OHLOH.NET

http://www.ohloh.net/wiki/articles/php_eats_rails

It's an interesting article which I am posting here not to yank people's
chains and I think the graphs tell a story that the author can't see -
that Rails is still in it's infancy.

The graph representing the 'new projects' is interesting too.

Of course there is a base assumption that when it comes to coding, the
more lines the better. :wink:

Craig

Craig White wrote:

http://www.ohloh.net/wiki/articles/php_eats_rails

It's an interesting article which I am posting here not to yank people's
chains and I think the graphs tell a story that the author can't see -
that Rails is still in it's infancy.

The graph representing the 'new projects' is interesting too.

Of course there is a base assumption that when it comes to coding, the
more lines the better. :wink:

Craig

None of the graphs say anything about Rails specifically. They're
measuring aspects of Ruby development.

The first graph, as you point out, is not a great measurement of
anything.
All it shows is that more lines of PHP are being produced. It doesn't
say
anything about the infacy of Ruby.

The second graph, again, doesn't speak specifically about 'infancy' of
rails at all. It's talking about relative programmer community sizes.
Ruby and Rails could both be well out of their infancy and retain a
similarly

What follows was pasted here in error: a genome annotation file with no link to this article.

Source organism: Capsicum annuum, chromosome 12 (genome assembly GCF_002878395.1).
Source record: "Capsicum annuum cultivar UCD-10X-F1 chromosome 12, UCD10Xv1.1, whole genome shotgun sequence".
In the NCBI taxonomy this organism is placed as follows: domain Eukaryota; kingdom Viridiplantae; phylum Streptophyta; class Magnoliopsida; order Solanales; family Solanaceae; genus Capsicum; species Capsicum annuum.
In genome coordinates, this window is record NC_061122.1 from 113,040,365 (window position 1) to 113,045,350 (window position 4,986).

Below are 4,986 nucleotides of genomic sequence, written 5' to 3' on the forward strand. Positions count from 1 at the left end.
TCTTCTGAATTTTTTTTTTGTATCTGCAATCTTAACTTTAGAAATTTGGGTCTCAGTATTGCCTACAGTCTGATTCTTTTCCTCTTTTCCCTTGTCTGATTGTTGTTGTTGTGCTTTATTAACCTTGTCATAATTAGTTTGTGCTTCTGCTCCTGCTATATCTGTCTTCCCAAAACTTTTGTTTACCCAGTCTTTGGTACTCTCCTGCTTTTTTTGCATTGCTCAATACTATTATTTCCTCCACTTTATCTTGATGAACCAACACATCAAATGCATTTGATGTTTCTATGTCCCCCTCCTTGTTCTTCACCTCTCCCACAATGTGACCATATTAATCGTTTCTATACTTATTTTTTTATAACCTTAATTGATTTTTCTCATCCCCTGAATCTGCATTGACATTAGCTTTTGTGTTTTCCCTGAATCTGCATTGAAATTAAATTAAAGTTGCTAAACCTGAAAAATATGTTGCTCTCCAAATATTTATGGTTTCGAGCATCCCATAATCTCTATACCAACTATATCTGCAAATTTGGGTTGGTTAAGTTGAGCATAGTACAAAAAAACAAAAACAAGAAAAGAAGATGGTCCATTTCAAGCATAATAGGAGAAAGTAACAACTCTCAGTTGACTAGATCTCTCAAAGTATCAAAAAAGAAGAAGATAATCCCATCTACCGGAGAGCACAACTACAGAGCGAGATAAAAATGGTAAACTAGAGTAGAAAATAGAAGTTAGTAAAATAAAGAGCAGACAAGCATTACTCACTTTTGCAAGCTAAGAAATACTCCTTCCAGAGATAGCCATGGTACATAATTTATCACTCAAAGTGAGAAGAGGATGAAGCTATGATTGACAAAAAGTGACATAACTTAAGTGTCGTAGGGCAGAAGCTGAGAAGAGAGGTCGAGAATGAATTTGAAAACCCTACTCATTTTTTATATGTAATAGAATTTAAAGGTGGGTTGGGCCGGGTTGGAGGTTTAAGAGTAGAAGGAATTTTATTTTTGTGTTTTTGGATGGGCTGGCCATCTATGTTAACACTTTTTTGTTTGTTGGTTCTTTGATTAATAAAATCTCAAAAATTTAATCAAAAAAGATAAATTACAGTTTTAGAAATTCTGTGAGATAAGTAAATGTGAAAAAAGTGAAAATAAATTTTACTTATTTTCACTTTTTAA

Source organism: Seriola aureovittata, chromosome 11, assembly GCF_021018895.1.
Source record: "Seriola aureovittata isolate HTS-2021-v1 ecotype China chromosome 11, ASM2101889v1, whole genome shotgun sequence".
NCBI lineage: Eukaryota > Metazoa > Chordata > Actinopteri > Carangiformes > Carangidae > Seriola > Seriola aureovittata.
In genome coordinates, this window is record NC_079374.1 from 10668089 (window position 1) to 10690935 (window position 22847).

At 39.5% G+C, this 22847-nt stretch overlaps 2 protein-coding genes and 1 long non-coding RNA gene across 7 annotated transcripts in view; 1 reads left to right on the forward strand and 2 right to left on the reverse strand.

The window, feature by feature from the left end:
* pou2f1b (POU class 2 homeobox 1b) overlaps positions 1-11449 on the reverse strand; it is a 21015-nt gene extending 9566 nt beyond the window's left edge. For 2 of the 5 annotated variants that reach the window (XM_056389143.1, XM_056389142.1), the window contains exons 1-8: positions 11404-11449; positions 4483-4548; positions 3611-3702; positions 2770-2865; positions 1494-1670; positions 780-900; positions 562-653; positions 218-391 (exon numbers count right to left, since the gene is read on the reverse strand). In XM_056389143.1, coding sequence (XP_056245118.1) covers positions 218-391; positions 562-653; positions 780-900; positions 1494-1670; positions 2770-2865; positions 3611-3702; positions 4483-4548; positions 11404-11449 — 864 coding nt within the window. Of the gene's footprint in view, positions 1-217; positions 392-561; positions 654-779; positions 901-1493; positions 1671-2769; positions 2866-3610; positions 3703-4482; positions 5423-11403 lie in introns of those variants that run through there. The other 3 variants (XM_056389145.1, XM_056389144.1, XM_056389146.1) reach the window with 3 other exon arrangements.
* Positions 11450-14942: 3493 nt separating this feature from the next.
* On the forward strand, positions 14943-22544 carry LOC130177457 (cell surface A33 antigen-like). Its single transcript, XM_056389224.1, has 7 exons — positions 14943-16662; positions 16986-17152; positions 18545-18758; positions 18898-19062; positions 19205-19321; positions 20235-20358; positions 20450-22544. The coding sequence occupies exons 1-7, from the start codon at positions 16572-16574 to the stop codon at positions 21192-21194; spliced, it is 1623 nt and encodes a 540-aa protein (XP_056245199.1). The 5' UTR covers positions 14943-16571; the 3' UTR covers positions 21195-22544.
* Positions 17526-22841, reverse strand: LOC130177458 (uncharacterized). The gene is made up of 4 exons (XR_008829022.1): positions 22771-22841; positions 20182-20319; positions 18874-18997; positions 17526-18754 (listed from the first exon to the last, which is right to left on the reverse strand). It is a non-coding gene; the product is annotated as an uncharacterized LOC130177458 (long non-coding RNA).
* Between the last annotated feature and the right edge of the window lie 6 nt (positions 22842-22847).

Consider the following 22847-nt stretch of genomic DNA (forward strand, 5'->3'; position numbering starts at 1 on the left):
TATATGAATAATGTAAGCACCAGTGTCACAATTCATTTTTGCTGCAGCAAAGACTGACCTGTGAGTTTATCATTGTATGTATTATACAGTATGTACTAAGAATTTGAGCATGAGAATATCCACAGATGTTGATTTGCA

flat line on that graph.

The third graph is particularly telling in the context of the other
two.

Looking at all three graphs together you can say that a relatively
steady
percentage of rails developers is producing a disproportionate number
of new projects in a relatively programmer-efficient language, while a
fluctuating percentage of PHP developers are contributing more and
more code to fewer projects over time.

My biassed interpretation is that PHP is demonstrating its inability to
scale
at the language level, and that the PHP framework is a relatively poor
choice for the current crop of web applications - something many of us
know
from experience.

They don't seem to say to me that PHP is eating Rails for breakfast.

Ugh.

"Looking at all three graphs together you can say that a relatively
steady percentage of rails developers"

Ruby developers, of course.

Friend: that’s the entire point. We’re writing less lines of code.

QED.